Indigenous people in Colombia (I): Between the massacres, displacement and drug trafficking
The main clamor of the communities affected by this escalation of crime is respect for their ancestral rights and the attention and protection from their government
Violence against indigenous communities in Latin America has intensified in 2020. To a large extent, the COVID-19 pandemic has become a determining factor in the rate increase of this phenomenon.
The restrictions that the governments ordered to stop the spread of the coronavirus have provided criminal organizations a sort of ‘free pass’ to control indigenous territories and silence their leaders.
At first, the risk of death remains latent and close by because of the obligation of confinement. In the case of the indigenous population, the chances of death are greater, since not only is there the need to reduce mobility to avoid contagion; but also because other threats also appear: selective assassinations and massacres.
A work published by Mongabay Latam gathers several testimonies from indigenous leaders and specialists in human rights cases. They all address the violation of indigenous peoples perpetrated in Colombia, Mexico, Guatemala, Honduras and Peru.
The general coordinator of the Coordination of Indigenous Organizations of the Amazon Basin (Coica), Gregorio Mirabal, considers that the coronavirus is the greatest catastrophe for the original peoples of the Amazon in the last 100 years.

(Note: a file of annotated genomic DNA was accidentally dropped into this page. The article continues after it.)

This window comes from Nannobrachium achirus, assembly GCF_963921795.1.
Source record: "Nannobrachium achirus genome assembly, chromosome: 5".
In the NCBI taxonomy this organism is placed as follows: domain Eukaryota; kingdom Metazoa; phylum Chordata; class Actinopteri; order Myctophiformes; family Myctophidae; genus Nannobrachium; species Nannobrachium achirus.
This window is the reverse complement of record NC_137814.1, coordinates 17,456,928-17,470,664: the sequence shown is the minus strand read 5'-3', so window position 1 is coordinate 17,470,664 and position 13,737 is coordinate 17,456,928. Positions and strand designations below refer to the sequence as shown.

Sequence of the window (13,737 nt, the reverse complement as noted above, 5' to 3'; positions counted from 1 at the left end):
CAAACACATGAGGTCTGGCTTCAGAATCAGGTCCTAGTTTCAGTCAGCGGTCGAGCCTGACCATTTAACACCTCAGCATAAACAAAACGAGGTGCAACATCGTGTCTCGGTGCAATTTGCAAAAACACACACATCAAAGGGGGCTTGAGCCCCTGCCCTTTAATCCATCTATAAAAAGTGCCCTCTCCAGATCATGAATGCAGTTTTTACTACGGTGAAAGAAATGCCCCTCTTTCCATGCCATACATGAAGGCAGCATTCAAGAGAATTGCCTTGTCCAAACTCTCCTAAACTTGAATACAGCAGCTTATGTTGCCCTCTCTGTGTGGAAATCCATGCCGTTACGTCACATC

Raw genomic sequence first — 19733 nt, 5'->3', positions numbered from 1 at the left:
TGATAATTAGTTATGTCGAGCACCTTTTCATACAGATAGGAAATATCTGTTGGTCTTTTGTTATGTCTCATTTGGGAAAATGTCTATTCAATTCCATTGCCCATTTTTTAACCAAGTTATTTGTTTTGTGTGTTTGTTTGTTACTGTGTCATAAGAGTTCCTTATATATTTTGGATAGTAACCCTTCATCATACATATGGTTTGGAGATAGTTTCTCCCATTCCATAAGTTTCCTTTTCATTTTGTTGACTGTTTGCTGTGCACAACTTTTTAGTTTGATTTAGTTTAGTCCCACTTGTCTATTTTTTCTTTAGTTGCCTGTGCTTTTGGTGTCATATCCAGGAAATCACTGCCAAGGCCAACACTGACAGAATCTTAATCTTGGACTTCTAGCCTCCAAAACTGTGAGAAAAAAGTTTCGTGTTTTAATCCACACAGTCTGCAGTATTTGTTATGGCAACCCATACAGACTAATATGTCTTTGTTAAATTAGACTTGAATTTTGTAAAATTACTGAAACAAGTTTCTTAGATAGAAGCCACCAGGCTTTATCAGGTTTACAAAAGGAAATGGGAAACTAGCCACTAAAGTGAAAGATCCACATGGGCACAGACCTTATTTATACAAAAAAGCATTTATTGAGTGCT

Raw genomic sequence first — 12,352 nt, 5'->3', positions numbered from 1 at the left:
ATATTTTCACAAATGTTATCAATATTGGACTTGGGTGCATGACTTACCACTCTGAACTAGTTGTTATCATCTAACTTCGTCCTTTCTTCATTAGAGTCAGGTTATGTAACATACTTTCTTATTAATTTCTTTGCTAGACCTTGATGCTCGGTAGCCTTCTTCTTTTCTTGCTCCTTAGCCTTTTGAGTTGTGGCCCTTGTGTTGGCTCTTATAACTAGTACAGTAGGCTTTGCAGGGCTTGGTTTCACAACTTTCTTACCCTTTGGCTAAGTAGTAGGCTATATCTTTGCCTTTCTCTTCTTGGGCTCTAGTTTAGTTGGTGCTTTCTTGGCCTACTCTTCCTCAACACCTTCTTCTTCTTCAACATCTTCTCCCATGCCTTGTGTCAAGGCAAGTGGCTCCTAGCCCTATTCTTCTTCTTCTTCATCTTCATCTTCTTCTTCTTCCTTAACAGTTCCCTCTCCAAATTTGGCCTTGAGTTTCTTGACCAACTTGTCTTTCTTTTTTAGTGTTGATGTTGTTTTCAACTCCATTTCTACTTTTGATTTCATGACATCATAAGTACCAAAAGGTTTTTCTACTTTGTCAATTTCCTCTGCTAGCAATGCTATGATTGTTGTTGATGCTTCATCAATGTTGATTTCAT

However, Mirabal points out that today, indigenous peoples live, in the midst of the pandemic, others that are equally serious: extractivism, forest fires, pollution and the persecution generated by the murders that take place in the invasions of their lands.
“You do not need a scientific study to know that this is a process of extermination for different causes”, he stresses.
Colombia and Mexico top the list of countries with the highest murder rates against environmental defenders, according to the latest 2019 Global Witness report. This NGO indicates that 40% of the victims reported in the world during that year — 212 in total — belonged to indigenous peoples.
Killings of indigenous people at record levels
Violence worsens during the pandemic in several of the countries that are among the most affected in the region. The main clamor of the communities affected by this escalation of crime is respect for their ancestral rights and the attention and protection from their governments.